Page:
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Reynolds JE, Kerrigan S, Elliott C, Lay BS, Licari MK (2017) Poor imitative performance of unlearned gestures in children with probable developmental coordination disorder. Journal of Motor Behaviour, 49(4):378-387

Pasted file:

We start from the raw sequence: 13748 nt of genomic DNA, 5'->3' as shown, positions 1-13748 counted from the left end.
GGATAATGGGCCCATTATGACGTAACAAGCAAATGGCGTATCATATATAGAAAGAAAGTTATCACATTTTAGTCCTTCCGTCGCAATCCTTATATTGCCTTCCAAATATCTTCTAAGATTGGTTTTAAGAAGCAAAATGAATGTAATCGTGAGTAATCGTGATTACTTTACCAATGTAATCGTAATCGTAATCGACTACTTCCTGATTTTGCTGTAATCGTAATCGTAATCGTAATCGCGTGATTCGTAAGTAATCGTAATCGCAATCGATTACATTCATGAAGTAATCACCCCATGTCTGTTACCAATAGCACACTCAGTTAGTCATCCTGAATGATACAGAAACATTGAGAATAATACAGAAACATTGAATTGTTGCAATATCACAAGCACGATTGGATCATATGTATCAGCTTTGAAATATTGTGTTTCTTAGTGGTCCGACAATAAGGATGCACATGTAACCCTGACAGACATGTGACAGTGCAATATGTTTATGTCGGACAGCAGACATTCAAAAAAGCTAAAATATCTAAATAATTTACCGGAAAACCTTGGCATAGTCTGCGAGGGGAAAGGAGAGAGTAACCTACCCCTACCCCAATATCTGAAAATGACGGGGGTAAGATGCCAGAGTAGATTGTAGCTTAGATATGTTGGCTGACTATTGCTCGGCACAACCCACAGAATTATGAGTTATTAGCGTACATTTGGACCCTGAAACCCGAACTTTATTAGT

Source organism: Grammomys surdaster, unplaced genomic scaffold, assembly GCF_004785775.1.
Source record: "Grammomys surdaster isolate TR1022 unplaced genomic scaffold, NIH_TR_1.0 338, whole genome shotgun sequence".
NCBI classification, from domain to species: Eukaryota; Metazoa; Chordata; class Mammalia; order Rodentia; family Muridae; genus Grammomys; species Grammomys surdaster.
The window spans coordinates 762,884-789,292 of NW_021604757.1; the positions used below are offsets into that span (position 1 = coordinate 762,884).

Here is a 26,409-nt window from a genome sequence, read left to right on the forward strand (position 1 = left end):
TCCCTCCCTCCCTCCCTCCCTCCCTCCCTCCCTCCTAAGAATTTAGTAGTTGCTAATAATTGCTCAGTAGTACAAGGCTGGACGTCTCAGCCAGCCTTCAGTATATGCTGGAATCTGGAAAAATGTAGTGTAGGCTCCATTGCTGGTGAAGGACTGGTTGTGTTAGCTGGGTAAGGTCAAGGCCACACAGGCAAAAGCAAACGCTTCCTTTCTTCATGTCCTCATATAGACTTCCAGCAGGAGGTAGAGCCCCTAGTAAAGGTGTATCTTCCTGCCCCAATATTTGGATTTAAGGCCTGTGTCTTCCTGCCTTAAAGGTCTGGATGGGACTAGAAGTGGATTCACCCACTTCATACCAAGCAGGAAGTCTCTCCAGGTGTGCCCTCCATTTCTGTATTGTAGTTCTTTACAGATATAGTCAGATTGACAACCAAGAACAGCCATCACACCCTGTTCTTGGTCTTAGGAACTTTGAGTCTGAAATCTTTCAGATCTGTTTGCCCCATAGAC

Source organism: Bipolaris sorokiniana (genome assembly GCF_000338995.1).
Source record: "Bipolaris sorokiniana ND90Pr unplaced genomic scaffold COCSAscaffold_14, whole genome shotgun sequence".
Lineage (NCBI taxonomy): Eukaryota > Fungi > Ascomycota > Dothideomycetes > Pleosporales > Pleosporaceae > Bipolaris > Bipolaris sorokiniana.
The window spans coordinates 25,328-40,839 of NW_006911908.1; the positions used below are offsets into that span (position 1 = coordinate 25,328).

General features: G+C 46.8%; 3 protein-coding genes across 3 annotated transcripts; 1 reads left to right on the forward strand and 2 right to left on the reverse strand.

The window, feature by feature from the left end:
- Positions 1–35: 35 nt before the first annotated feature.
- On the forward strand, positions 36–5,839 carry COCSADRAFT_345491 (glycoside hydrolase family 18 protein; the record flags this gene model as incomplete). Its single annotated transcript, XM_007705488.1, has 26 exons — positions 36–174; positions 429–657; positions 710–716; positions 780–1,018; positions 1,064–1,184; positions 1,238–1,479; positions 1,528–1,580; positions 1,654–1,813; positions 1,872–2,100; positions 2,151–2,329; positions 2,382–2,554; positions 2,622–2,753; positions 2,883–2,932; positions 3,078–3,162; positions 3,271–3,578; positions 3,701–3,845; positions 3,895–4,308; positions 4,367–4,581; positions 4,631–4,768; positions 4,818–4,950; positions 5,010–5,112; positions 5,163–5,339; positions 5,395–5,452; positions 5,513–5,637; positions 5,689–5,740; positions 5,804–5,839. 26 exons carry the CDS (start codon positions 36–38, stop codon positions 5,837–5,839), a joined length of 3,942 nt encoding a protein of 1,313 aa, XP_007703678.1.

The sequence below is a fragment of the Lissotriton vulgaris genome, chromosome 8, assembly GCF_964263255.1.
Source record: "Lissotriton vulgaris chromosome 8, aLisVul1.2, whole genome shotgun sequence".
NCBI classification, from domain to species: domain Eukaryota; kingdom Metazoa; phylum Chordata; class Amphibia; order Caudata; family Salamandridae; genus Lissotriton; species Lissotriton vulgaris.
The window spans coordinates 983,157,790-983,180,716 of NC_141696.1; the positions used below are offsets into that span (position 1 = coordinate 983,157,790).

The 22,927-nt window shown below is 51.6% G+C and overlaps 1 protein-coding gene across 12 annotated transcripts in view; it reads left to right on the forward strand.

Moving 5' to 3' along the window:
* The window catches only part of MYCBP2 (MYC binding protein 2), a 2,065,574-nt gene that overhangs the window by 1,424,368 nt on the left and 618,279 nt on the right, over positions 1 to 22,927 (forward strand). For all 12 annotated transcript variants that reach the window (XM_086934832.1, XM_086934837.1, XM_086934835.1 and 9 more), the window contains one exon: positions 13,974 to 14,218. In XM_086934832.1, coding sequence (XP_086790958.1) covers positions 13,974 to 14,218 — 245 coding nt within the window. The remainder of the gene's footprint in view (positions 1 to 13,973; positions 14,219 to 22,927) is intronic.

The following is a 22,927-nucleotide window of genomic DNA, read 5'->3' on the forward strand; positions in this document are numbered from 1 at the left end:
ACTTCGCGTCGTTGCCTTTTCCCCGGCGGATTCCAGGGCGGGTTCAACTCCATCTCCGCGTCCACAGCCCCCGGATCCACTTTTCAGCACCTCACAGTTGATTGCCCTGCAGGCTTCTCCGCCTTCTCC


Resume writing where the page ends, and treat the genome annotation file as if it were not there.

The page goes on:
It has been hypothesized that deficits in imitation, linked to abnormal functioning of the mirror neuron system (MNS), may contribute to the motor impairments associated with developmental coordination disorder (DCD). The authors aimed to examine imitation of complex novel postures and sequences of gestures in children with and without probable DCD (pDCD), using the postural praxis and sequencing praxis subtests of the Sensory Integration and Praxis Tests (Ayres, 1989 Ayres, A. J. (1989). Sensory Integration and Praxis Tests: SIPT manual. Los Angeles, CA: Western Psychological Services. [Google Scholar]). Participants were 29 boys with pDCD between 6.08 and 13.33 years old, and 29 group age-matched typically developing boys between 6.08 and 13.83 years old. Responses of children with pDCD on both imitation tasks were less accurate than controls, with group differences more apparent with increasing task complexity. Furthermore, as a group, children with pDCD were slower and had a higher number of non–mirror-imitated responses. There was considerable variability within the pDCD group, with some children displaying imitation scores within the normative range. Given the importance of imitation and visual learning for motor development, the difficulties in imitation displayed by some children with pDCD have the potential to impact on movement acquisition. Interventions to target imitation may be beneficial for these children. The results show that children with pDCD had difficulty imitating complex novel postures, children with pDCD had difficulty imitating gesture sequences, children with pDCD had slower responses than controls, group differences in imitation performance increased with task complexity, and not all children with pDCD displayed imitation deficits